Unmasking the weakest link in industrial systems
Connected industrial equipment under scrutiny as attacks on SCADA attacks escalate
Industrial systems could become the next major target for cybercrime, especially those hackers of a state-actor inclination.
Late last year, the media reported on a coordinated, multi-faceted cyberattack on a Ukrainian power company that left more than 80,000 people without power during Christmas.
The incident was most likely the work of state sponsored hackers who used highly destructive malware to gain access into the Supervisory Control and Data Acquisition (SCADA) systems used by the power company and cripple its distribution network.
With the Ukrainian attack as a backdrop, Eugene Kaspersky, CEO of Kaspersky Lab, last month issued a warning that a complete shutdown of society instigated by hackers taking advantage of unsecure infrastructure was possible.
Kaspersky said such attacks could lead to the collapse of urban facilities, water, internet and mobile networks.
Numerous other attacks targeting industrial or SCADA systems continue to simmer, albeit on smaller scale.
Andrey Nikishin, head of future technologies projects, Kaspersky Lab says that established manufacturing companies primary focus is on safety for their industrial equipment. With digitalisation, they start to connect their devices to the internet, but are still concerned about safety and not cybersecurity. As a result, their devices are safe, but not cyber-secure.
Unfortunately, for connected devices (cyber-physical devices), the risk in cybersecurity reflects directly on the safety of these gadgets. A good example is hacking of a connected car which can be taken over by an attacker and set to crash.
“As systems become increasingly cyber physical, security is needed to maintain safety, or what we refer to as ‘security for safety’,” says Nikishin.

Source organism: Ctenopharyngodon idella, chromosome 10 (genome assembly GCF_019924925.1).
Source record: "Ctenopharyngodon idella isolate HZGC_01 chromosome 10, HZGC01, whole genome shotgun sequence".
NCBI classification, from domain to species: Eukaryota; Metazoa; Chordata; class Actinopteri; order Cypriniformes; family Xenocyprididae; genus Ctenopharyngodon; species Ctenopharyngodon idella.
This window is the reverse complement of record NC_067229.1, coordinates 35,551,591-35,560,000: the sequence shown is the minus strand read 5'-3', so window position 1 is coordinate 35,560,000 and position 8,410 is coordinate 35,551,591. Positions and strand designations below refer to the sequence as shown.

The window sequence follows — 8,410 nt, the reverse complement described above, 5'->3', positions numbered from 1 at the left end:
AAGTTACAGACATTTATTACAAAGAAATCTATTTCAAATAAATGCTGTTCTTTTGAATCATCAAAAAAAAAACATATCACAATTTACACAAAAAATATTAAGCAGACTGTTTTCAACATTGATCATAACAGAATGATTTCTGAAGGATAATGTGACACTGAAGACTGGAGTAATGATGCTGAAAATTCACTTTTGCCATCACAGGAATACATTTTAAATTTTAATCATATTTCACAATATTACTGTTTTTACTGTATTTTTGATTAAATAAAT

Further, a lot of small companies are very eager to release products as fast as possible to market, but less concerned with security. The result is the existence of millions of vulnerable and potentially hackable devices, as the Mirai botnet attack of last year showed. “Because IT is not the core competence of some of these equipment manufacturers, they underestimate the risks involved,” Nikishin observes.
The solution ultimately is the development of a secure platform onto which all other applications can be built. Kaspersky has developed such a foundation with Kaspersky OS.
Kaspersky OS is designed to protect embedded connected devices or IoT. This is a specialised operating system designed for embedded systems with strict cybersecurity requirements. By design, KasperskyOS significantly reduces the chances of undocumented functionality and thus mitigates the risk of cyberattacks. KasperskyOS is now commercially available to OEMs, ODMs, systems integrators and software developers around the world and introduces a secure-by-design environment for the ever-growing and increasingly attacked embedded systems and IoT devices.
“If the whole ecosystem is secure, you have significantly lower risk,” says Nikishin.
However, in parallel, there’s still need to provide other products for IoT to secure existing infrastructure, hence the Kaspersky Industrial Cyber Security solution.
The challenge in securing SCADA lies in the fact that the industrial environment is much more complex than the office environment. For a typical office environment, one could install the security solutions within days. An industrial environment would require months. And this has to be done without disrupting the technological process, for instance the process of treating water in a water plant.
To property protect their environments, industrial systems included, security managers and CIOs need to develop a Threat Model. This is the formal process of how to assess potential threats. This should include a policy of not just finding threats, but also carrying out a risk analysis of where to find the probability of those risks occurring and the impact if the risks come to pass. “IT organisations need to understand that security is a process, not a project,” says Nikishin.
A good security manager is reasonably paranoid, Nikishin states. “They understand they are a potential target. It makes them a little bit more careful,” he says, adding, “Threat Intelligence is thus a very good additional level of security so that security managers can educate themselves and reasonably assess the possible risk.”